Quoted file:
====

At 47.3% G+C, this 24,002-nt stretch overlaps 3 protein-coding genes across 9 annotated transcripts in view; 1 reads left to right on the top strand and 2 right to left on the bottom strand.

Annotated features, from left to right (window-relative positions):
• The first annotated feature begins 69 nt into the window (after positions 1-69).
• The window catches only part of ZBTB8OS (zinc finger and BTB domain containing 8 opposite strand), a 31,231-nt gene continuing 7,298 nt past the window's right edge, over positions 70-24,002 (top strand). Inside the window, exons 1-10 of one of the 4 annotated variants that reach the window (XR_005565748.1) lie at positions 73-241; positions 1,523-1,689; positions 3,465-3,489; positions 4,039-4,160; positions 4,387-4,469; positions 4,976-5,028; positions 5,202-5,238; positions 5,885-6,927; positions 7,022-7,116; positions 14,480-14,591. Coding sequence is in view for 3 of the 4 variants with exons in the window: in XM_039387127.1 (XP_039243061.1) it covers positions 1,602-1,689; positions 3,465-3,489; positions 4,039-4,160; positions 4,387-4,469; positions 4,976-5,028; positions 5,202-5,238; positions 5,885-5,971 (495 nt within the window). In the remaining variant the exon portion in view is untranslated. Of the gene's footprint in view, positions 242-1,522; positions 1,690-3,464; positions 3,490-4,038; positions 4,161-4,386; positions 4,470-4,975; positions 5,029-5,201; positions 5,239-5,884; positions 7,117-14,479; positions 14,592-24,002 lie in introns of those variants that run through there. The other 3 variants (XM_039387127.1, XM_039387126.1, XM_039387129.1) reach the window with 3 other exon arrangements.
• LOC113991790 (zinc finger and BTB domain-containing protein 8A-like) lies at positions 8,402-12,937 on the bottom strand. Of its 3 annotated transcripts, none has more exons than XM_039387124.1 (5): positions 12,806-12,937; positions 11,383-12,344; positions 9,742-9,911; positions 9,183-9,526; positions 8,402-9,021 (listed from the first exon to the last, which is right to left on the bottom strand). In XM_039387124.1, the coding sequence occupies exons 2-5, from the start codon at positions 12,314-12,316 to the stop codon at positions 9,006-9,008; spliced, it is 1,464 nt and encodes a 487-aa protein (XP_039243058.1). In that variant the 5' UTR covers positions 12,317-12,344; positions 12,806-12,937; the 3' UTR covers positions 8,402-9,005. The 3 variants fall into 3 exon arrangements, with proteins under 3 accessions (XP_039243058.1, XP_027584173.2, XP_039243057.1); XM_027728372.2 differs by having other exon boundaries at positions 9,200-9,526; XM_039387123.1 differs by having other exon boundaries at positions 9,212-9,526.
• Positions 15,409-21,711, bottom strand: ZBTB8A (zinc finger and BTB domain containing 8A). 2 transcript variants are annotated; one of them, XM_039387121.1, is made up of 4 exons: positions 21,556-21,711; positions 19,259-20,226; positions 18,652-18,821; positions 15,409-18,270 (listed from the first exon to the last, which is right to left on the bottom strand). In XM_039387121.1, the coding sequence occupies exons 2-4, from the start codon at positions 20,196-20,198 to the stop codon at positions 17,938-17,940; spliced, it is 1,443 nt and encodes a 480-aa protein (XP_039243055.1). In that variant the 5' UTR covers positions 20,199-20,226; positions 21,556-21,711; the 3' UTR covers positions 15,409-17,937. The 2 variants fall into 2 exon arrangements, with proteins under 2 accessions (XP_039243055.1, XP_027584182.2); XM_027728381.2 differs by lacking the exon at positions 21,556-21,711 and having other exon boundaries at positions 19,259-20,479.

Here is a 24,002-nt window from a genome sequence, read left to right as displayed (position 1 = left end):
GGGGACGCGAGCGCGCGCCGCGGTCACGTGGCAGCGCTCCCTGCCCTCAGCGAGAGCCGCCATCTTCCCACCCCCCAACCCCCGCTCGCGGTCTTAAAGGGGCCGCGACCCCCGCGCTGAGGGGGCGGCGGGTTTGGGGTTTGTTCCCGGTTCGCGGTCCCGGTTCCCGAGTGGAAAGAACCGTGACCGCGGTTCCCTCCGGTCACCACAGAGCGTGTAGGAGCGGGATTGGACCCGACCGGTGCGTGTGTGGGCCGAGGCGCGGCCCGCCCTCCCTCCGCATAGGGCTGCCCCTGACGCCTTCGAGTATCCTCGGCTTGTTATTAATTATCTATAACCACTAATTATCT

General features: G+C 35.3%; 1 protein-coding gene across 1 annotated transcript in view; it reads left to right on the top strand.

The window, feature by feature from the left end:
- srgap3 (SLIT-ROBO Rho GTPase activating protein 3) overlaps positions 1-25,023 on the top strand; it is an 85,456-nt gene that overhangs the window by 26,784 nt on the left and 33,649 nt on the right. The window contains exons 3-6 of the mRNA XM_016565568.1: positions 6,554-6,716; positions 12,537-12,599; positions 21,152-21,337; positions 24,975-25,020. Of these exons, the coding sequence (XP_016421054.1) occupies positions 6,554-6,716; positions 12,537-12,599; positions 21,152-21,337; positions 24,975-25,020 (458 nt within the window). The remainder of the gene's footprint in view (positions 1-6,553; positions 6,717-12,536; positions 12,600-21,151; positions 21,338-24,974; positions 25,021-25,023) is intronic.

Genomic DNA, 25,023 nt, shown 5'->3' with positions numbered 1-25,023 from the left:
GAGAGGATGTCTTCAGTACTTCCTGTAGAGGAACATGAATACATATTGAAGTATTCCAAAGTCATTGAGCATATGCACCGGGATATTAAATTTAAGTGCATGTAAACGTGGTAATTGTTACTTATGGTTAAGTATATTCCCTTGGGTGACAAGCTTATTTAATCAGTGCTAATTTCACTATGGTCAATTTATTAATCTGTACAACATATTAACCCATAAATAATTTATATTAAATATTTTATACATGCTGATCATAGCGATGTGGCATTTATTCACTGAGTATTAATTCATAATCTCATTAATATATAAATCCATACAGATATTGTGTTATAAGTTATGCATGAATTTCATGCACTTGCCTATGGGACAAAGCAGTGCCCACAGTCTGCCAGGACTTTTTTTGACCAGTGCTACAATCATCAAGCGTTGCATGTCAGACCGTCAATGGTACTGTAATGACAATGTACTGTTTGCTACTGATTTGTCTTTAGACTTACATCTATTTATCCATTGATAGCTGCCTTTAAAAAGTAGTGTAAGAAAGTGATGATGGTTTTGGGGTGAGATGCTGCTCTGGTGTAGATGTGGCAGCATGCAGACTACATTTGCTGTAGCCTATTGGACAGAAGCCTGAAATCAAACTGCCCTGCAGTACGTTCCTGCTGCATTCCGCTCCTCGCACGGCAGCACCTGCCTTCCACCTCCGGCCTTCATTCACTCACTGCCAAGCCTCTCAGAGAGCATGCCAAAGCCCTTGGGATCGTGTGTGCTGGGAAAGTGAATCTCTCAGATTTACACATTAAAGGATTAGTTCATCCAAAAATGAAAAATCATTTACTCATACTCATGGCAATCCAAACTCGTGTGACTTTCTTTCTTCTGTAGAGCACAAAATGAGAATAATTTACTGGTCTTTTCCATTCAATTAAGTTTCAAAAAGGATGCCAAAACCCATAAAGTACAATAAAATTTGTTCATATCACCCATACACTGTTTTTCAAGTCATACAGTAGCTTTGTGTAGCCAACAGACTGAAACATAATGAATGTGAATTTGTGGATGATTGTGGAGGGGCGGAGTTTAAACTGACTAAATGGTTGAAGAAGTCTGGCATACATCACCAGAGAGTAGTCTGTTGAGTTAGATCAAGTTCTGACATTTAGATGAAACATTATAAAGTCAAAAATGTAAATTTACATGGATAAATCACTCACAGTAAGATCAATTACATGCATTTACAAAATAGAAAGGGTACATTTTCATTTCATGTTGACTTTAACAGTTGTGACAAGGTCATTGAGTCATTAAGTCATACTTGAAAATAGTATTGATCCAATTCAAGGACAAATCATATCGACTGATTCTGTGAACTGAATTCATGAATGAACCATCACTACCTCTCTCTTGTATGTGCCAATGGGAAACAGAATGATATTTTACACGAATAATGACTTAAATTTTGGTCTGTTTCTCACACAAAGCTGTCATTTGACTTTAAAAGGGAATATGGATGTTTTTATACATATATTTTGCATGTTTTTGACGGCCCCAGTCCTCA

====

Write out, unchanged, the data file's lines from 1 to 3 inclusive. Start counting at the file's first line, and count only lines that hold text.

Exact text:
At 47.3% G+C, this 24,002-nt stretch overlaps 3 protein-coding genes across 9 annotated transcripts in view; 1 reads left to right on the top strand and 2 right to left on the bottom strand.

Annotated features, from left to right (window-relative positions):
• The first annotated feature begins 69 nt into the window (after positions 1-69).